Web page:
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Research Article
Canadian Journal of Infectious Diseases and Medical Microbiology
Volume 2018 (2018), Article ID 4859514, 1 page
Letter to the Editor

Comment on “Prevalence, Etiology, and Risk Factors of Tinea Pedis and Tinea Unguium in Tunisia”

Faculty of Medicine, University of Tunis El Manar, Tunis, Tunisia

Correspondence should be addressed to Talel Badri; rf.oohay@irdab_lelat

Received 29 October 2017; Accepted 22 January 2018; Published 15 April 2018

Academic Editor: Maria L. Tornesello

Copyright © 2018 Talel Badri. This is an open access article distributed under the Creative Commons Attribution License, which permits unrestricted use, distribution, and reproduction in any medium, provided the original work is properly cited.

I read with great interest the article by Toukabri et al. concerning “Prevalence, Etiology, and Risk Factors of Tinea Pedis and Tinea Unguium in Tunisia” [1]. The study was about 485 mycological samples collected prospectively from 392 patients seeking dermatological care for foot and/or nail mycosis in a university hospital in Tunis, Tunisia. The authors used the chi-square test to detect statistical differences between subgroups of patients.

Although the paper is interesting, showing some significant statistical differences, the authors used only univariate analysis and not multivariate analysis. Indeed, some factors found to be significantly related with tinea pedis, such as “associated fingernails onychomycosis” and “antifungal therapy,” may not be independent factors as they seem related. A multivariate analysis would have more precisely described the factors most related to the genesis of tinea pedis.

Furthermore, the authors did not calculate the odds ratio (with its confidence interval) for every studied factor. Odds ratio is, in such studies, the most appropriate tool to specify risk factors [2]. Without multivariate analysis and odds ratio, it would be difficult to clearly identify the risk factors.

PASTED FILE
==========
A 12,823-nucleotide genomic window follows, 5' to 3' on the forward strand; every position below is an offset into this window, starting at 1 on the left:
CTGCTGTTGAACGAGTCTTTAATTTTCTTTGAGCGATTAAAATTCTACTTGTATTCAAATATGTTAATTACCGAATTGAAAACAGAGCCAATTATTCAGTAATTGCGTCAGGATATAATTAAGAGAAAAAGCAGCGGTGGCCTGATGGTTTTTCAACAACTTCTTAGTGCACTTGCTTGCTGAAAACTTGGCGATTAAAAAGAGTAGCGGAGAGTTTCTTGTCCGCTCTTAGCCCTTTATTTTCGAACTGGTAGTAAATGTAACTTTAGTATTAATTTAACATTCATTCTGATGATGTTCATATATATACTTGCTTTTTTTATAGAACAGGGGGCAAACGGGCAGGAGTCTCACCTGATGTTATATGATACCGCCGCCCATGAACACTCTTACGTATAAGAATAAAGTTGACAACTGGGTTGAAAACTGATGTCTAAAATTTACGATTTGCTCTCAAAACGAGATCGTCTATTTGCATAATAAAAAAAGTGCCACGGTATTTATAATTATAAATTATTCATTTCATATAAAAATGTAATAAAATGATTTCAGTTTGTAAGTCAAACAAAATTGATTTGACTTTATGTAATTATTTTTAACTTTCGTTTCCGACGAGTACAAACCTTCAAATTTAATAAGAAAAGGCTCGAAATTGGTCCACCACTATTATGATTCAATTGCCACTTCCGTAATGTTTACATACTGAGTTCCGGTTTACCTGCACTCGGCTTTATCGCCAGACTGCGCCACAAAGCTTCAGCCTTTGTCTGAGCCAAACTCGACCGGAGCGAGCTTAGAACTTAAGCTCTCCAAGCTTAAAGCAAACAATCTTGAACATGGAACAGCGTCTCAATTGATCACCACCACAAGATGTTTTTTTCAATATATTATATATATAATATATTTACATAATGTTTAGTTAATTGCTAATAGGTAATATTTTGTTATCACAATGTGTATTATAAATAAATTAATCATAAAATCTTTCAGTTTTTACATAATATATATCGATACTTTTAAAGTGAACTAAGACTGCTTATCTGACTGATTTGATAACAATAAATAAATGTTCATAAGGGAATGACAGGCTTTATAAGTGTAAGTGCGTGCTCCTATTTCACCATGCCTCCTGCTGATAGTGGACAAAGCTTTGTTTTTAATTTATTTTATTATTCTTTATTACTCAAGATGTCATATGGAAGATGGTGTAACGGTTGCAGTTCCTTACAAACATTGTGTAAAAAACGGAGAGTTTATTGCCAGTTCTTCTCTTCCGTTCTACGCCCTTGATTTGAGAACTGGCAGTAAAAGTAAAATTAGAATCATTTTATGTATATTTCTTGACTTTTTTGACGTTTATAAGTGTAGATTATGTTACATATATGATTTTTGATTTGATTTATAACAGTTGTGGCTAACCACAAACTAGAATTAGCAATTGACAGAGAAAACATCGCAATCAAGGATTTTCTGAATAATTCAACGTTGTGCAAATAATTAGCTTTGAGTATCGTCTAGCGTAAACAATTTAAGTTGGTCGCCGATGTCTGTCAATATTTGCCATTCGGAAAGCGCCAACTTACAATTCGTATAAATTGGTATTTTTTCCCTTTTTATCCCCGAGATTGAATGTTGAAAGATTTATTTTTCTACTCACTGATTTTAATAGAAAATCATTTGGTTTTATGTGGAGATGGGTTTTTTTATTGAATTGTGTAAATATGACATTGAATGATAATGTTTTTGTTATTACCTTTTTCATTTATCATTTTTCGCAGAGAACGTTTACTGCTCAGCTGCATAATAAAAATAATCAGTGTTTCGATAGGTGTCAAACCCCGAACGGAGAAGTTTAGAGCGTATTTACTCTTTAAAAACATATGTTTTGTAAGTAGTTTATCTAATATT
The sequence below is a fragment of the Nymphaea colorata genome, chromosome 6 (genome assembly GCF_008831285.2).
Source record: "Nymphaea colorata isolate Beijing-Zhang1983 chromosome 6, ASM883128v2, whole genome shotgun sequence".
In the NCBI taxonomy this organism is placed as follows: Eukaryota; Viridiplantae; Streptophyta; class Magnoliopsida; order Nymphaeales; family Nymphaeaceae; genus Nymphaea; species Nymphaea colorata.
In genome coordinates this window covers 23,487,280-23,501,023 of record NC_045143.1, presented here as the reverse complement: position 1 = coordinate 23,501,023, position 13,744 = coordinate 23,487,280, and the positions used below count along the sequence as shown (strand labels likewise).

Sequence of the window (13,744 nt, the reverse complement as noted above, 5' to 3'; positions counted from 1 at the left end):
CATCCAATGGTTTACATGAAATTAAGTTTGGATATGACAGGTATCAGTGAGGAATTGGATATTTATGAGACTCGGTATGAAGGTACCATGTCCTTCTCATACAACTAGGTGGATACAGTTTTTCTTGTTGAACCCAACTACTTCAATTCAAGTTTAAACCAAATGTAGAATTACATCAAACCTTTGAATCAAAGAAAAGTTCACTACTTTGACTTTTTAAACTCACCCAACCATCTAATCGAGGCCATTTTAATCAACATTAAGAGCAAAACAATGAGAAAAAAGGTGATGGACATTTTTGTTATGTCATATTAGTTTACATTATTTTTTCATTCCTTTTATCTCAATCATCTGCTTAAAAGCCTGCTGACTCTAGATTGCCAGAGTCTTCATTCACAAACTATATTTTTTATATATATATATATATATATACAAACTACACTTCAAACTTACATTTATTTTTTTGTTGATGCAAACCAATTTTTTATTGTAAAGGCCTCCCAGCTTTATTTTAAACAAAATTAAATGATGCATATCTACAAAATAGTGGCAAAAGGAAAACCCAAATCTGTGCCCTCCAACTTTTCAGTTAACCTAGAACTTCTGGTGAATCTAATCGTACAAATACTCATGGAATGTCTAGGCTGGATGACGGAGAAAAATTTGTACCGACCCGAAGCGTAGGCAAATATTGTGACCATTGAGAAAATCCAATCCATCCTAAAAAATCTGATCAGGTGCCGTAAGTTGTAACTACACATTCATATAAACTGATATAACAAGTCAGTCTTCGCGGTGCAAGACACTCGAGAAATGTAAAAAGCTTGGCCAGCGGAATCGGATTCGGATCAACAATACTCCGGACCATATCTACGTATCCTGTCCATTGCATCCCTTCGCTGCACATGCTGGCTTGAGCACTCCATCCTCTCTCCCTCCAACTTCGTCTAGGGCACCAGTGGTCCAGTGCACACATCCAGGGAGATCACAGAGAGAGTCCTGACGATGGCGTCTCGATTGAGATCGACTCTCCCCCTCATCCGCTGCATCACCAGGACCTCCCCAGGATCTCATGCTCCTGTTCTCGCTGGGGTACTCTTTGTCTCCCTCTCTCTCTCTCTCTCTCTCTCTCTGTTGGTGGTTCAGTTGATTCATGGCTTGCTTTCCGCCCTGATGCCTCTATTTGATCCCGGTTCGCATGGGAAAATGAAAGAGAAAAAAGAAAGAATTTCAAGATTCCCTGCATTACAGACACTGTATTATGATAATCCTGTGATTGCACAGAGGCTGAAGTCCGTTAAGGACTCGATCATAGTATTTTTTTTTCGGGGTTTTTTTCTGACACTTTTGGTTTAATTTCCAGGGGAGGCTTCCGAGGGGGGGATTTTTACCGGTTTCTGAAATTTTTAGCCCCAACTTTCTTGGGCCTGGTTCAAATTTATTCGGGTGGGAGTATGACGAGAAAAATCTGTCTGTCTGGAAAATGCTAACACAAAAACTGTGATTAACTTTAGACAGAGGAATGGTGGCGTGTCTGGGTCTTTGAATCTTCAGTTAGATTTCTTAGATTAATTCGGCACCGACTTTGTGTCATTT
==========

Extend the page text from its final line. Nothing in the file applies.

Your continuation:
An interesting result of the study was that there was no significant statistical difference in the frequency of having tinea pedis between patients who practice ritual washing and who do not () and between patients who attend communal showers and who do not (). Another study from Tunisia showed similar findings in multivariate analysis [3]. However, the authors did not discuss these “original” nonsignificant results but discussed, based on the conclusions of other studies, the mechanism by which these factors may act as risk factors (a maceration which causes fungal penetration; a source of fungal contagion). It would have been interesting to have suggestions or explanations for these differences between Tunisian findings and the other ones. Furthermore, most of the cited studies were not designed to screen risk factors and/or suffered from methodological concerns.

Prospective, multicentre, controlled studies, with multivariate analysis, would better indicate risk factors for tinea pedis and tinea unguium.

Conflicts of Interest

The author declares that there are no conflicts of interest regarding the publication of this paper.


  1. N. Toukabri, C. Dhieb, D. El Euch, M. Rouissi, M. Mokni, and N. Sadfi-Zouaoui, “Prevalence, etiology, and risk factors of tinea pedis and tinea unguium in Tunisia,” Canadian Journal of Infectious Diseases and Medical Microbiology, vol. 2017, Article ID 6835725, 9 pages, 2017. View at Publisher · View at Google Scholar · View at Scopus
  2. S. Tenny and S. S. Bhimji, Odds Ratio (OR), StatPearls Publishing, Treasure Island, FL, USA, 2017.
  3. N. El Fekih, I. Belghith, S. Trabelsi, H. Skhiri-Aounallah, S. Khaled, and B. Fazaa, “Epidemiological and etiological study of foot mycosis in Tunisia,” Actas Dermo-Sifiliográficas, vol. 103, no. 6, pp. 520–524, 2012. View at Publisher · View at Google Scholar · View at Scopus